#photographicmemory is a feature in which someone sends in a nostalgic photo of themselves and writes about it. It was created because sometimes you can find out more about a person by asking them to describe a photo of themselves than by asking them a ton of questions. It was also created because it’s nice to look at pretty photos.
This picture is taken on Arthur’s Seat – the big mound/hill/mountain – it’s not really a mountain – in Edinburgh. Although this is a wonderful picture with some of my closest friends, I’m not sure that they’d be my most instinctive collection of people to take up Arthur’s Seat for a cringeworthy snap. And yet – there we were. It was taken in November of 2012, so two months after I’d started University in Edinburgh. And actually, slap bang in the middle of a rather odd time.
Three of us in the photo study up in Edinburgh, and the other three were visiting but we all went to school together in a tiny part of the world called Rutland. And in all honesty, when Anna – on the far left – was in touch to say that she’d booked her ticket and was coming to stay, I’d started to question why I’d invited her in the first place. At school I’d always considered myself quite together and in inviting Anna to stay – I set myself up for a public admission of how difficult I was finding university. I hadn’t instantly made friends for life and it wasn’t what I expected it to be.
The anticlimactic dust of freshers’ had long settled and I’d started to accept that my distinctly average friendships with my flatmates and those occasional faces I recognised in lectures were going to be the full extent of my hopes and dreams for a social life at university. I’ll pause here whilst you all get out your violins.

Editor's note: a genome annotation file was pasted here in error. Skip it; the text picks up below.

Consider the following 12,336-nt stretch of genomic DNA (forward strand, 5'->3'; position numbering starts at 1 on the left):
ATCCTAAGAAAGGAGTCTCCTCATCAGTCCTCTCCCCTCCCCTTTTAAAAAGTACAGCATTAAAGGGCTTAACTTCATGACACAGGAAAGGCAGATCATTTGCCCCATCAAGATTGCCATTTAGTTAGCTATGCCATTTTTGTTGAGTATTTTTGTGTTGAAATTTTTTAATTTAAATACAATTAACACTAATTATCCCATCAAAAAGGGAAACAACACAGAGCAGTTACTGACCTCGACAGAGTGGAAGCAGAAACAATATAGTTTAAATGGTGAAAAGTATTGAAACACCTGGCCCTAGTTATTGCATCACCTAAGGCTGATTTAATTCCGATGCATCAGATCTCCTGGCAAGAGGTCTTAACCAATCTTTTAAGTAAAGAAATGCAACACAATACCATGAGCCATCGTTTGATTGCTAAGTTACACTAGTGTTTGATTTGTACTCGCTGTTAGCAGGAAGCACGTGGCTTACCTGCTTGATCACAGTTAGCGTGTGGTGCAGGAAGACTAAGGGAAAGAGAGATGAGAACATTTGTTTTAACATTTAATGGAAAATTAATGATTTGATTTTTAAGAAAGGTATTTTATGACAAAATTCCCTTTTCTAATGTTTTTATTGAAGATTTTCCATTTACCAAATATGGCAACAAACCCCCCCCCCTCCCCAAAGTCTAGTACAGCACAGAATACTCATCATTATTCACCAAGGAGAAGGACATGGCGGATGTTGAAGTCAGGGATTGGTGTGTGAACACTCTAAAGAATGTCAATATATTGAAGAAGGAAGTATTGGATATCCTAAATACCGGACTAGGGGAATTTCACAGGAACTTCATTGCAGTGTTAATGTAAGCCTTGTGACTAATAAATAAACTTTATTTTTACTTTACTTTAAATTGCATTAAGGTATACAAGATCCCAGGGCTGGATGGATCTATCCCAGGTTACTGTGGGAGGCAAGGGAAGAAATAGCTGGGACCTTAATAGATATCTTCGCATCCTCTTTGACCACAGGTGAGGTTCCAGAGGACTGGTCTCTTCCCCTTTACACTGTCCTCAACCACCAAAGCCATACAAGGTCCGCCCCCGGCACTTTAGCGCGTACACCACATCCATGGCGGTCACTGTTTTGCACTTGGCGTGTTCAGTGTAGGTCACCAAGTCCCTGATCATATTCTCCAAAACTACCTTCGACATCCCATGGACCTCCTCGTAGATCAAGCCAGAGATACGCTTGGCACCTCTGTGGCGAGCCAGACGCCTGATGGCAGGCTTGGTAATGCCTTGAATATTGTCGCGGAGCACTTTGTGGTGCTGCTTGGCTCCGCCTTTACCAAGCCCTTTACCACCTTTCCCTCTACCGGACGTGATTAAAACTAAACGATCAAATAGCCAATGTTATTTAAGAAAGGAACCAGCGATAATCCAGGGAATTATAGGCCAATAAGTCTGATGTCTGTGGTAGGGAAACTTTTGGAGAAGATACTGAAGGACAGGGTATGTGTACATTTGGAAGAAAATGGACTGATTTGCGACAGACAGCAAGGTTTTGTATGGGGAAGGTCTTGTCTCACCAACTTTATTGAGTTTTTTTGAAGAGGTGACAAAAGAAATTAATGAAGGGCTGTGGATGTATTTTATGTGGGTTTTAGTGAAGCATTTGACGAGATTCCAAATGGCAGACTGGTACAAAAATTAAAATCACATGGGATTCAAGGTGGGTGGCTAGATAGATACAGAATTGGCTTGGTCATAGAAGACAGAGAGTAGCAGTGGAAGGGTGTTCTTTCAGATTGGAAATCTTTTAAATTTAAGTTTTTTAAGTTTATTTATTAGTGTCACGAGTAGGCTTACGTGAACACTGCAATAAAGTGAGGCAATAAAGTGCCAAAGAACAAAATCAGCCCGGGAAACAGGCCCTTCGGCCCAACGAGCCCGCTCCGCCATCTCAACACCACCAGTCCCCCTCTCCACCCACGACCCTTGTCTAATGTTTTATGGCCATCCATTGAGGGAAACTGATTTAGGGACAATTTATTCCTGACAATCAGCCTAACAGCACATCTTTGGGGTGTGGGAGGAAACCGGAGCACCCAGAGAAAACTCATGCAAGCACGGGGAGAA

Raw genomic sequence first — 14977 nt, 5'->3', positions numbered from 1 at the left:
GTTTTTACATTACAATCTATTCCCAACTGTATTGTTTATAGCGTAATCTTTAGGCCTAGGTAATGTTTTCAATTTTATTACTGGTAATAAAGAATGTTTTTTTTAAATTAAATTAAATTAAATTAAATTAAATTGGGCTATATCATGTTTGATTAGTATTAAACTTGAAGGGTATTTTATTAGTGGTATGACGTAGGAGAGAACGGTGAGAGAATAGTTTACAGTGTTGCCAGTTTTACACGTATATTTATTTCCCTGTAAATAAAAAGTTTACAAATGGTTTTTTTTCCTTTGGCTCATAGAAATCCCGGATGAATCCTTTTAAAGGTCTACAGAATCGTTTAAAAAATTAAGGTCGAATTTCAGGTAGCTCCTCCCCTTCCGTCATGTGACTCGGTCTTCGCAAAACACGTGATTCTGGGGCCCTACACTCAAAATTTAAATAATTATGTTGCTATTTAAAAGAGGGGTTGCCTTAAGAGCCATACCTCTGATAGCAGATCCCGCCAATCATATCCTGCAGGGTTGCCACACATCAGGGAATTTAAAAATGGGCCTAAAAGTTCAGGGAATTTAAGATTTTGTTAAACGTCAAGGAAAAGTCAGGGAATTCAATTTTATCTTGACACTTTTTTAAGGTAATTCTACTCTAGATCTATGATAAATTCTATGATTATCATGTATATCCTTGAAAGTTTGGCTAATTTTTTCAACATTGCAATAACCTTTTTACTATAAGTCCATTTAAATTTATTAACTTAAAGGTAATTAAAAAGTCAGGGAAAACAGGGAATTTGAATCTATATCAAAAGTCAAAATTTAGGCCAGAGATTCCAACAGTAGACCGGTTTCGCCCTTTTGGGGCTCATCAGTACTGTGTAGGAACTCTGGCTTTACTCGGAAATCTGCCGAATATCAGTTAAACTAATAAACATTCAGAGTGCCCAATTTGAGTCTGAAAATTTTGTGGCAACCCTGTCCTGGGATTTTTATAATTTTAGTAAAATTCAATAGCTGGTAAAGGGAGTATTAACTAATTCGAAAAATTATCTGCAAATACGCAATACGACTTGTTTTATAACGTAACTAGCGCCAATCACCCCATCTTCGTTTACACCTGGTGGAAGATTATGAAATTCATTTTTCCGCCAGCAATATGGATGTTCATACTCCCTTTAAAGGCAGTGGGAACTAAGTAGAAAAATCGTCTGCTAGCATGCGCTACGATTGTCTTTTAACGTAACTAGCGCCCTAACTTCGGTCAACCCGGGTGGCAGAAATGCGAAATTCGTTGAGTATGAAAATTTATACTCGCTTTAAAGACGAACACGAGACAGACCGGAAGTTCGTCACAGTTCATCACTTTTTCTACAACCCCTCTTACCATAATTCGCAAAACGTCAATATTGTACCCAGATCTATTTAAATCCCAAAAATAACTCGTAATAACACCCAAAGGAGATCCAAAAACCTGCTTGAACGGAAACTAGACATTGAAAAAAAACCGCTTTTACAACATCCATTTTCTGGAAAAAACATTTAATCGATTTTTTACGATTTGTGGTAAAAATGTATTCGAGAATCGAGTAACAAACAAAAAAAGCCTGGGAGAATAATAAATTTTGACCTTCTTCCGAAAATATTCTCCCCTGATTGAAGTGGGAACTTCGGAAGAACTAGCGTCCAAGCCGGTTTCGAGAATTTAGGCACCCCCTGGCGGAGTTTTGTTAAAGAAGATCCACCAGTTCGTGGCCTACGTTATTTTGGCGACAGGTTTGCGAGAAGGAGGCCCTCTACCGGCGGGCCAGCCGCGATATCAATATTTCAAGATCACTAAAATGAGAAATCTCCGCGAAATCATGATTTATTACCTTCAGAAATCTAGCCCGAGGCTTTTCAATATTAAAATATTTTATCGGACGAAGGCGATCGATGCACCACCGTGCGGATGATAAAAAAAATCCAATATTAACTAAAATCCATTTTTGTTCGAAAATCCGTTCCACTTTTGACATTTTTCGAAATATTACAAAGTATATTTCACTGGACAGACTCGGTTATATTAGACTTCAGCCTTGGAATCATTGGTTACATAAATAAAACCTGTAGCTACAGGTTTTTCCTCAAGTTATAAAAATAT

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Borderline clammy and very out of breath, we made it to the top, with time for a few quick Kodaks before the wind just about took us away with it. I’m not sure we’d ever hung out as a six before, but we’d definitely not had any spectacularly corny photoshoots. Yet I loved it. And the hot chocolates and overpriced artisan cakes we indulged in afterwards were the icing on the cake – oh dear. It was a gentle reminder of those ridiculously great friendships that we’d made at school, that they hadn’t gone anywhere and that I’m still naïve enough to believe we’ll hold on to always.
Kathleen Dolby is a second year Geography student at the University of Edinburgh who attempts to dabble in European languages. Ten years on and she’s still not fluent in anything other than food, Coldplay and Orange is the New Black.
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